This article first appeared in the Fredericksburg Free-Lance Star on Sunday October 28th.

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Betty and Steve Brown and their son Johnny have made the kind of dietary and lifestyle changes that pediatricians wish for all of their patients.

Over the course of a year, they’ve knocked sugary treats off their grocery list, starting cooking more meals at home and taken other important steps to lead healthier lives.

The result has been a complete transformation in the lives of this couple and their previously overweight son.

I recently met Betty at a grocery shopping class I teach for my nonprofit, “The Doctor Yum Project.” As the class started, Betty described how she and her husband changed the way their family ate, leading to a dramatic improvement in her 7-year-old’s health.

“It started with him,” Betty said, pointing at her husband Steve, a Marine. “Steve was the one that decided that we needed to make a change.”

A year earlier, when the family was living in Betty’s hometown of Dallas, a pediatrician told Betty that her son Johnny was overweight.

“I didn’t want to hear it,” said Betty, a nursing student. “I was in denial.”

But one day while playing at the park on the monkey bars, Johnny slipped, fell and broke his wrist. Everyone told Steve it was just an accident, but he said he realized that his son’s weight might have played a part in his injury.

“I felt like he was just hanging, and his muscles could not support his extra weight. If he weighed less he may not have fallen,” Steve said.

That became a turning point for Steve, who decided that his family needed to make a change.

Betty said she wasn’t ready for the change, but she eventually got on board in a big way.


Back in Texas, Johnny had spent much of his time with his grandparents, who—like many grandparents—indulged him. He also was eating fast food many times a week and helping himself to snacks and candy whenever he wanted.

But when the family moved to Virginia last year, the Browns changed everything. They removed soda, juice, sugary snacks and treats from the family’s grocery list. They also set some ground rules about eating.

“We not longer let him go to the fridge and the pantry whenever he wants,” Steve said. “He has to let us know when he wants to eat.”

Johnny after his wrist fracture

The family also stopped eating out so often and began cooking more and eating meals together.

“We eat a lot of vegetables now,” Betty said. “Instead of ground meat in my spaghetti sauce, I now use vegetables like zucchini and squash. It took a little while for Johnny to get use to the vegetables, but he really likes them now.”

Asked about his favorite veggies, Johnny smiled. “Lettuce and corn,” he said. “My favorite fruits are apples and bananas!”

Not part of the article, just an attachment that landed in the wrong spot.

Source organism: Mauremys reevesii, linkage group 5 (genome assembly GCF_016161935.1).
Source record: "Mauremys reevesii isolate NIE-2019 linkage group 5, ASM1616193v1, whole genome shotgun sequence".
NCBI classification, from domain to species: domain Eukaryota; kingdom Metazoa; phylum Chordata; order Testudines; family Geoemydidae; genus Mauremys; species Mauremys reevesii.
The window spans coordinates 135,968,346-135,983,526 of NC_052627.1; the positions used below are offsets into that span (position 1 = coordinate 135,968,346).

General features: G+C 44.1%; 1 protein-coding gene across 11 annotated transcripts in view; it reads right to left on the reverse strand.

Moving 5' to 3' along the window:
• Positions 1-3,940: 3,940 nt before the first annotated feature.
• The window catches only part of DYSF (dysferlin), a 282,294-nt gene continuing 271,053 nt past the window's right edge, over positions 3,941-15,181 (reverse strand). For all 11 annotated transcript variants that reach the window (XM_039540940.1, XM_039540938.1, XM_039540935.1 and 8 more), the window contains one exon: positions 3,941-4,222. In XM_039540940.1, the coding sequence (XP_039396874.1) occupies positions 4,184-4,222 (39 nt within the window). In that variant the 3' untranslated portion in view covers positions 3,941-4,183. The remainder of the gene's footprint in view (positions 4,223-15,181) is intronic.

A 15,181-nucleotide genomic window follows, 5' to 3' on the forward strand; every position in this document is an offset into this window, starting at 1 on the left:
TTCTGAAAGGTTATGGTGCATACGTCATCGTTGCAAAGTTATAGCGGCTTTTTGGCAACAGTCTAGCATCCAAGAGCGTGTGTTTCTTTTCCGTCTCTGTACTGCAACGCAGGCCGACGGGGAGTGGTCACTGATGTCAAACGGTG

Johnny’s parents said they’ve been amazed by the change that’s come over their son since they changed the family’s diet. Their son, whom they described as being irritable previously, became calmer. He became happier and more motivated. He also went from reading below grade level to reading a year above grade level.

Along with changing the family diet, the Browns became more involved with Johnny’s schoolwork and signed him up for afterschool activities. He joined a running club at Lee Hill Elementary, which coupled with the change in his diet, led to a complete transformation in his physique.
As a six year-old, Johnny wore size 10-12 clothes, Betty said. A year later, this 7-year-old is now wearing size 6-7 clothes.

Johnny also has benefited from a major boost in self-esteem.

“He used to be really shy to take his shirt off at the beach or the swimming pool,” Betty said. “Now his just takes his shirt right off and jumps in the pool!”

After his first race

At one point when he was losing the weight, he told his parents, “I like the way I feel. Look, my belly is gone!”

Another byproduct of the family’s new eating habits was a change in the family’s finances. A food bill of $1,000 a month for groceries and restaurant tabs was trimmed down to an amazing $300 per month. The Browns keep their budget down by being really mindful about how they spend their money on food.

“We couldn’t believe how much we were spending and wasting. We now plan out our meals, and we try to eat everything we buy,” Betty said.

The Browns saw that obesity was preventing their son from having a full life, and they want others to see that parents can make a change.

Looking back, Steve said, “I realized I had to make healthy choices. It had to start with us. It’s not easy at first, but if you keep your head up, you will see great results.”

 

To learn more about the free Grocery Class offered by our nonprofit, The Doctor Yum Project, visit “Classes” on our website. 

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